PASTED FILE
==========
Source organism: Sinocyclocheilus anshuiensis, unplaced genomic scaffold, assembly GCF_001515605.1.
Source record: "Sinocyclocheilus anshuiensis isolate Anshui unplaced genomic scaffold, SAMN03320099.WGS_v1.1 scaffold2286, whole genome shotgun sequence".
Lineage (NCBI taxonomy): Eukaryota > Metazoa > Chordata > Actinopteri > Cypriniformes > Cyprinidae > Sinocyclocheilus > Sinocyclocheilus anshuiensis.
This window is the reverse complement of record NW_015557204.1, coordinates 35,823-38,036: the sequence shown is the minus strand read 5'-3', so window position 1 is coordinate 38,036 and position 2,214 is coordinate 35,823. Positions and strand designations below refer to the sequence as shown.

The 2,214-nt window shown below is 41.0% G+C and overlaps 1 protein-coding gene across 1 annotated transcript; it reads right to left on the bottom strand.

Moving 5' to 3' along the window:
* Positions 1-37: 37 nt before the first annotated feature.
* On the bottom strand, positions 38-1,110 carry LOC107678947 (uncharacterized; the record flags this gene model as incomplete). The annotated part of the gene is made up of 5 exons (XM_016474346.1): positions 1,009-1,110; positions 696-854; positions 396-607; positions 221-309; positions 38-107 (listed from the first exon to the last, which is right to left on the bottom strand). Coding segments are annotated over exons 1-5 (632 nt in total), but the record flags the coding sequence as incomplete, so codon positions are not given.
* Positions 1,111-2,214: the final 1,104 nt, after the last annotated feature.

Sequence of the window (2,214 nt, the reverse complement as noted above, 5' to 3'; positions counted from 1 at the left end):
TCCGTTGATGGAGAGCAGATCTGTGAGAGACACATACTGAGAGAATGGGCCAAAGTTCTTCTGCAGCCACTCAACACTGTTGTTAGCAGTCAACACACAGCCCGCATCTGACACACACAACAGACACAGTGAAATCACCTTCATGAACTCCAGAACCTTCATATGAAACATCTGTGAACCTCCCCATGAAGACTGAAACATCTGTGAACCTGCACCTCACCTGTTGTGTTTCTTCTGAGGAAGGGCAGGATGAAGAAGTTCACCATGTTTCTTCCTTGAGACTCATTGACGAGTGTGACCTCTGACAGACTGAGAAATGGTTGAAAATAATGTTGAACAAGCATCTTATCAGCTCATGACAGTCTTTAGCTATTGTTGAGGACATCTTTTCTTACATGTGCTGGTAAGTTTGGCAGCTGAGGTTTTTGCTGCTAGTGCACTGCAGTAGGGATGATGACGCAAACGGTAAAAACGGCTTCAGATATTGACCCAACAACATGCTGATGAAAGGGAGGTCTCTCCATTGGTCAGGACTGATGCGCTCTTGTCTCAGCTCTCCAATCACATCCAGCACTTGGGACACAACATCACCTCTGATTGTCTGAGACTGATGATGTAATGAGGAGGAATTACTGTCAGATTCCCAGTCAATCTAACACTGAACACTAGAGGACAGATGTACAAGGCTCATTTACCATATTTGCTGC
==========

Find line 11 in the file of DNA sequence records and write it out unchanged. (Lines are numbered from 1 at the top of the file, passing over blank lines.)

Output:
TCCGTTGATGGAGAGCAGATCTGTGAGAGACACATACTGAGAGAATGGGCCAAAGTTCTTCTGCAGCCACTCAACACTGTTGTTAGCAGTCAACACACAGCCCGCATCTGACACACACAACAGACACAGTGAAATCACCTTCATGAACTCCAGAACCTTCATATGAAACATCTGTGAACCTCCCCATGAAGACTGAAACATCTGTGAACCTGCACCTCACCTGTTGTGTTTCTTCTGAGGAAGGGCAGGATGAAGAAGTTCACCATGTTTCTTCCTTGAGACTCATTGACGAGTGTGACCTCTGACAGACTGAGAAATGGTTGAAAATAATGTTGAACAAGCATCTTATCAGCTCATGACAGTCTTTAGCTATTGTTGAGGACATCTTTTCTTACATGTGCTGGTAAGTTTGGCAGCTGAGGTTTTTGCTGCTAGTGCACTGCAGTAGGGATGATGACGCAAACGGTAAAAACGGCTTCAGATATTGACCCAACAACATGCTGATGAAAGGGAGGTCTCTCCATTGGTCAGGACTGATGCGCTCTTGTCTCAGCTCTCCAATCACATCCAGCACTTGGGACACAACATCACCTCTGATTGTCTGAGACTGATGATGTAATGAGGAGGAATTACTGTCAGATTCCCAGTCAATCTAACACTGAACACTAGAGGACAGATGTACAAGGCTCATTTACCATATTTGCTGC